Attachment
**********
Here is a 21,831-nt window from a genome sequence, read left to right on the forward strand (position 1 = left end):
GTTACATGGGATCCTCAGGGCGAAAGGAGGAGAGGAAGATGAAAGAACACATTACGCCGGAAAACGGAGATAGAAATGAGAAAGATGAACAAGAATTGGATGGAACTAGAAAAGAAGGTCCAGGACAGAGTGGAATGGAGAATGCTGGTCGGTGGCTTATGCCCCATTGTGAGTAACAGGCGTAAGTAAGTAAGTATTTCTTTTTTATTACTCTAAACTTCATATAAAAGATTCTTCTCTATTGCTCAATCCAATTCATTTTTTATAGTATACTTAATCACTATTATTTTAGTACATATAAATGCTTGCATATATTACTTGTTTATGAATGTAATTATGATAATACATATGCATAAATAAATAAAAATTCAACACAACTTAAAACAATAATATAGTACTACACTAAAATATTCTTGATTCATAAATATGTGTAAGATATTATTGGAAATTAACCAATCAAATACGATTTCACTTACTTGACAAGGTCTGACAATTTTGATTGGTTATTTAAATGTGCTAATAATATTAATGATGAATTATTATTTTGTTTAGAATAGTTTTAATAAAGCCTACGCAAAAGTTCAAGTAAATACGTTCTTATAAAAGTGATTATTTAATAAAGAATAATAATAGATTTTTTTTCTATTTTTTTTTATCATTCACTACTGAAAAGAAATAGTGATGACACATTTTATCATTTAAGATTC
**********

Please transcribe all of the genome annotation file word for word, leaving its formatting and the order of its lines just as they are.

Here is a 21,831-nt window from a genome sequence, read left to right on the forward strand (position 1 = left end):
GTTACATGGGATCCTCAGGGCGAAAGGAGGAGAGGAAGATGAAAGAACACATTACGCCGGAAAACGGAGATAGAAATGAGAAAGATGAACAAGAATTGGATGGAACTAGAAAAGAAGGTCCAGGACAGAGTGGAATGGAGAATGCTGGTCGGTGGCTTATGCCCCATTGTGAGTAACAGGCGTAAGTAAGTAAGTATTTCTTTTTTATTACTCTAAACTTCATATAAAAGATTCTTCTCTATTGCTCAATCCAATTCATTTTTTATAGTATACTTAATCACTATTATTTTAGTACATATAAATGCTTGCATATATTACTTGTTTATGAATGTAATTATGATAATACATATGCATAAATAAATAAAAATTCAACACAACTTAAAACAATAATATAGTACTACACTAAAATATTCTTGATTCATAAATATGTGTAAGATATTATTGGAAATTAACCAATCAAATACGATTTCACTTACTTGACAAGGTCTGACAATTTTGATTGGTTATTTAAATGTGCTAATAATATTAATGATGAATTATTATTTTGTTTAGAATAGTTTTAATAAAGCCTACGCAAAAGTTCAAGTAAATACGTTCTTATAAAAGTGATTATTTAATAAAGAATAATAATAGATTTTTTTTCTATTTTTTTTTATCATTCACTACTGAAAAGAAATAGTGATGACACATTTTATCATTTAAGATTC